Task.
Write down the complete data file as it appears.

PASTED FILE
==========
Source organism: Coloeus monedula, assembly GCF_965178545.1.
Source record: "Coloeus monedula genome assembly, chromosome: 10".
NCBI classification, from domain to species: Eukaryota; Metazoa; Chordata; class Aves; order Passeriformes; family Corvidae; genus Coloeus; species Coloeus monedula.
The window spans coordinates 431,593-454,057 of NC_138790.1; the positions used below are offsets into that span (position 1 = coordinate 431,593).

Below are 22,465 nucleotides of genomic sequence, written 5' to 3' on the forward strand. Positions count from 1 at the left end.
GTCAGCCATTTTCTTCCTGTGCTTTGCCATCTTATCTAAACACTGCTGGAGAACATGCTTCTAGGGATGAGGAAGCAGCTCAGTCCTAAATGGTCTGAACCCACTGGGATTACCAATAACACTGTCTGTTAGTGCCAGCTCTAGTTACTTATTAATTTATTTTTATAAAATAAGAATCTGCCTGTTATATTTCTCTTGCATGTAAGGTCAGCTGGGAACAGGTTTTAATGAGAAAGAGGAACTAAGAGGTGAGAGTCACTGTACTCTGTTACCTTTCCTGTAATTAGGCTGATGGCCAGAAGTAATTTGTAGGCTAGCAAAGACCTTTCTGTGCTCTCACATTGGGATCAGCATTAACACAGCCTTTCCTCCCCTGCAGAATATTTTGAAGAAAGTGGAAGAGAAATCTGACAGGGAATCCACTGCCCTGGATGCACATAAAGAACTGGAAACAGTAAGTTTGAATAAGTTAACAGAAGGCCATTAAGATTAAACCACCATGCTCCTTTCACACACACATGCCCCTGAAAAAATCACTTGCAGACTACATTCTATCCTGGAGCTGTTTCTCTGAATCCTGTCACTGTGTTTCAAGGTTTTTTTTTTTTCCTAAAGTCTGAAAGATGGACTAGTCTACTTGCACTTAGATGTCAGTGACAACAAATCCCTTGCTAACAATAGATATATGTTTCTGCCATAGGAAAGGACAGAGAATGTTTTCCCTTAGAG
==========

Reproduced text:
Source organism: Coloeus monedula, assembly GCF_965178545.1.
Source record: "Coloeus monedula genome assembly, chromosome: 10".
NCBI classification, from domain to species: Eukaryota; Metazoa; Chordata; class Aves; order Passeriformes; family Corvidae; genus Coloeus; species Coloeus monedula.
The window spans coordinates 431,593-454,057 of NC_138790.1; the positions used below are offsets into that span (position 1 = coordinate 431,593).

Below are 22,465 nucleotides of genomic sequence, written 5' to 3' on the forward strand. Positions count from 1 at the left end.
GTCAGCCATTTTCTTCCTGTGCTTTGCCATCTTATCTAAACACTGCTGGAGAACATGCTTCTAGGGATGAGGAAGCAGCTCAGTCCTAAATGGTCTGAACCCACTGGGATTACCAATAACACTGTCTGTTAGTGCCAGCTCTAGTTACTTATTAATTTATTTTTATAAAATAAGAATCTGCCTGTTATATTTCTCTTGCATGTAAGGTCAGCTGGGAACAGGTTTTAATGAGAAAGAGGAACTAAGAGGTGAGAGTCACTGTACTCTGTTACCTTTCCTGTAATTAGGCTGATGGCCAGAAGTAATTTGTAGGCTAGCAAAGACCTTTCTGTGCTCTCACATTGGGATCAGCATTAACACAGCCTTTCCTCCCCTGCAGAATATTTTGAAGAAAGTGGAAGAGAAATCTGACAGGGAATCCACTGCCCTGGATGCACATAAAGAACTGGAAACAGTAAGTTTGAATAAGTTAACAGAAGGCCATTAAGATTAAACCACCATGCTCCTTTCACACACACATGCCCCTGAAAAAATCACTTGCAGACTACATTCTATCCTGGAGCTGTTTCTCTGAATCCTGTCACTGTGTTTCAAGGTTTTTTTTTTTTCCTAAAGTCTGAAAGATGGACTAGTCTACTTGCACTTAGATGTCAGTGACAACAAATCCCTTGCTAACAATAGATATATGTTTCTGCCATAGGAAAGGACAGAGAATGTTTTCCCTTAGAG